by Michael J. Velsmid, DPT, MS
I have been thinking about this subject for years. First, let me give you my perspective. I have lived and worked in Boston since 1999. I bike and have a child old enough to follow me around the city. I also own and have ridden a motorcycle in the city for over a decade. I have been a physical therapist since 1995 and one who has worked in Boston since 1999. I have had accidents on my bike, witnessed bike accidents, and treated countless people who have been injured in bike accidents. I care about the environment and would never leave a place less clean or beautiful than when I entered it.
A couple of years ago, Mayor Menino endorsed and encouraged increased bike use in the city. We started to see bike lanes painted on the roadways and Hubway bike stations popping up all over the city. There is no doubt that more people are biking. This is great for the environment, but is it good for your health?
There are risks we should all be aware of. First, is that our city’s network of roads were once carriage trails. We paved them. The roads, wind and twist up and down hills. They are narrow. If you were to design our roadways from a clean slate, you would not have designed them as they are. This makes it very difficult to fit bike lanes between the parked cars and moving traffic.
Next, the Hubway bikes do not come with helmets and I see people riding on a daily basis without helmets. Helmets are required by law for motorcyclists, but not for cyclists. Bikes can go fast enough for an individual to sustain a life altering head injury. Because bicycles are ridden in bike lanes, they are less visible to moving traffic than even motorcycles. So, a bicyclist in a bike lane is nearly invisible to moving traffic and they have their brains exposed to high speed hard objects.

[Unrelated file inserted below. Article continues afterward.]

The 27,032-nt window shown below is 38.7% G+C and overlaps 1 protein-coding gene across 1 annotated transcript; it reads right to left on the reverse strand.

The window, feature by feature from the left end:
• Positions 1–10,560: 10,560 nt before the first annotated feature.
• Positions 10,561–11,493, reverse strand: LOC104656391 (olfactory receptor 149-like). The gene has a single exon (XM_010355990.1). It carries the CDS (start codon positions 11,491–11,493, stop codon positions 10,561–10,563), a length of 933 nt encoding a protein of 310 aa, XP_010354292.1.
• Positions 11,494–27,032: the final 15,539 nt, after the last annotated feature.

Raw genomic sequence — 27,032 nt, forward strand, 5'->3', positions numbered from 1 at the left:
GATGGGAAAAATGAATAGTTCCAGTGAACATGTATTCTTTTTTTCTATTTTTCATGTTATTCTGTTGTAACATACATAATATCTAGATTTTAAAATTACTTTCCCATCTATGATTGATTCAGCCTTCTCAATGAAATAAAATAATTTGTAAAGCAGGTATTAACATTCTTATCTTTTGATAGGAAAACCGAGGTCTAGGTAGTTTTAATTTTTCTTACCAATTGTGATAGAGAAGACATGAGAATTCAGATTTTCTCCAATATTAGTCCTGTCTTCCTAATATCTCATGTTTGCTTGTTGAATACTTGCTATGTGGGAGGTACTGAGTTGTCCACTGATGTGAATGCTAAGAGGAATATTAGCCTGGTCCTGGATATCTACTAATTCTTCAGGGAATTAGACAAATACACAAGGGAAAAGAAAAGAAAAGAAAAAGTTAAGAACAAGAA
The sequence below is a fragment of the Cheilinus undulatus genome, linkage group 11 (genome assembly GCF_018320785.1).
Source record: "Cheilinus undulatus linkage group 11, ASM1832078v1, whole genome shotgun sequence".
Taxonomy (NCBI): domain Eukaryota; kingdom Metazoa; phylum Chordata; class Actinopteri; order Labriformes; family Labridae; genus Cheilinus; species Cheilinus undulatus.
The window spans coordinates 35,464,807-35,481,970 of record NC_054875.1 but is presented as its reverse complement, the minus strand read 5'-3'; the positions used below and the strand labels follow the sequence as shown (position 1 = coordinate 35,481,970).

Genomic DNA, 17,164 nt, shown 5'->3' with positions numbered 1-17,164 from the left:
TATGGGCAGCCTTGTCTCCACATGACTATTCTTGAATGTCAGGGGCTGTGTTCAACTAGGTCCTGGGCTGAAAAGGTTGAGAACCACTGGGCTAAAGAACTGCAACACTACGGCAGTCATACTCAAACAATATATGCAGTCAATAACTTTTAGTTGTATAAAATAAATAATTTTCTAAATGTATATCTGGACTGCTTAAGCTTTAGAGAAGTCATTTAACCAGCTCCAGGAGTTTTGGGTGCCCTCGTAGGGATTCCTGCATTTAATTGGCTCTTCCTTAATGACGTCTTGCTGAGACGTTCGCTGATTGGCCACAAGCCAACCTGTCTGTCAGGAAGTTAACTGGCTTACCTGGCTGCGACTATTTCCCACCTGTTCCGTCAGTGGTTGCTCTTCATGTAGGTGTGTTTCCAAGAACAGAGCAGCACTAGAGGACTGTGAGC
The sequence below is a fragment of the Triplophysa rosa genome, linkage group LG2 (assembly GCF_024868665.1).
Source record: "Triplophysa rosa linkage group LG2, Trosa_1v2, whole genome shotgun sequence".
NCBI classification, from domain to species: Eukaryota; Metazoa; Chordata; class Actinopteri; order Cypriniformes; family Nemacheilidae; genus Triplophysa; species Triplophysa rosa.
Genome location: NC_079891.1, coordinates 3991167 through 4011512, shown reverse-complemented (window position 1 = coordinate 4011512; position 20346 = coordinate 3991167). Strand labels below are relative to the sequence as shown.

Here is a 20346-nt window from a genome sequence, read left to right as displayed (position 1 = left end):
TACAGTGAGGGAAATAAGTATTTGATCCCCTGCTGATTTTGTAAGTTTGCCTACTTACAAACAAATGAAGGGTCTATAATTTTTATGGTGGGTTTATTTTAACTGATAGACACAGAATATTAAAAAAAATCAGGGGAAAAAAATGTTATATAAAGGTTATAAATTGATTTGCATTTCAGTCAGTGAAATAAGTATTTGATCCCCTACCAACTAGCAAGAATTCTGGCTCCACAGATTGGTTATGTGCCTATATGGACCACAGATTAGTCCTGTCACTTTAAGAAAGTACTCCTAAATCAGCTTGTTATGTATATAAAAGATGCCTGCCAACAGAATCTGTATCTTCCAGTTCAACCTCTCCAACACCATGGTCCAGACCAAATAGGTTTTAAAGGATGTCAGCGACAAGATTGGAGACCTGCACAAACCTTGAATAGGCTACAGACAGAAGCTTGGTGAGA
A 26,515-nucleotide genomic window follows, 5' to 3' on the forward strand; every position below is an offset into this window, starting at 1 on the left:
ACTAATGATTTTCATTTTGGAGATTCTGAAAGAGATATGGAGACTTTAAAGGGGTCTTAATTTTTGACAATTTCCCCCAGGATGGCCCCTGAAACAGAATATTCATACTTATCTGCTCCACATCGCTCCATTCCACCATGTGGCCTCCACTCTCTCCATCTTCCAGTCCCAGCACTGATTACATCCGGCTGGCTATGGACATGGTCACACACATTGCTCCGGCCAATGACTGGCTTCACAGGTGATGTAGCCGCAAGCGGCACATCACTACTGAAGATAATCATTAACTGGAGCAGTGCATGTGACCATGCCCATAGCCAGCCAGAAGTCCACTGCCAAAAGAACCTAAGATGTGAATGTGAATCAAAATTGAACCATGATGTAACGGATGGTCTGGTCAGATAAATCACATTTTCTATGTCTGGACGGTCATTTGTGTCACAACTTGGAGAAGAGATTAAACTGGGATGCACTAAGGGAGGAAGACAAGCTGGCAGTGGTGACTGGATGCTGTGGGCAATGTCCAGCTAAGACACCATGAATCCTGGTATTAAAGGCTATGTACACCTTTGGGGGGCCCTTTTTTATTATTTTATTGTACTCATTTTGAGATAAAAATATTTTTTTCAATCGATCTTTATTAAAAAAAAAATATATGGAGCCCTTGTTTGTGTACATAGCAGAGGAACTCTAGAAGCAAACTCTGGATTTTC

The position of the bike lane causes inherent risk to pedestrians and the biker. In order to fit the bike lane onto our roadways, it must be placed in the zone where the doors of all parked cars swing open. I have yet to see a bike lane in Boston outside of the boundaries of this zone. Furthermore, a pedestrian crossing the road between stopped traffic does not always anticipate a bicycle traveling through the bike lane.
Encouraging people to decrease their carbon footprint is a noble cause. However, encouraging an inexperienced biker to travel a bike lane in Boston is a recipe for disaster. I have heard many stories from frustrated bikers about cars drifting into and crossing over bike lanes. I believe that an experienced biker can anticipate this transgression by a distracted motorist or a driver without any situational awareness. However, a less experienced biker may presume that the space between those white bike lane stripes is a safety zone.
Now, here is where my experience as a health care provider comes into the story. There is no doubt, since the bike lanes were painted, I have observed an increase in bike accidents and injuries to bikers and pedestrians. The most common accident is the “door.” A bicyclist is cruising along the bike lane when a parked car opens its door into the bike lane. There is no escape route because the traffic is too close to the left. The bicyclist hits the open door and sometimes the driver or rear passenger exiting the car. The next most common accident is the pedestrian jay walking across a roadway. There are two car lanes going in opposite directions. The pedestrian looks left, sees no car and crosses the first lane. The second lane is a long line of stopped cars waiting for a traffic light. The pedestrian, thinking they are home free, crosses between the bumpers of the stopped cars and enters the bike lane, not knowing they are entering a bike lane, and gets blind-sided by a bicycle. There are other less common accidents, like the car making a right turn and cutting off or side-swiping a bicyclist. There are the motorized scooters speeding through the bicycle lanes getting doored or hitting pedestrians. Less common are the pedestrians in a cross walk getting hit by a bicyclist unaware that they must also adhere to the traffic laws.
I don’t mean to be negative, but I think it would be helpful to hear my perspective. Knowing what I know may help to prevent injury or even save a life. I have seen one too many people injured while biking in Boston and too many bikes painted white and tied to a pole with wilted flowers. Be super careful.
Dr. Velsmid is a Physical Therapist at Boston Sports Medicine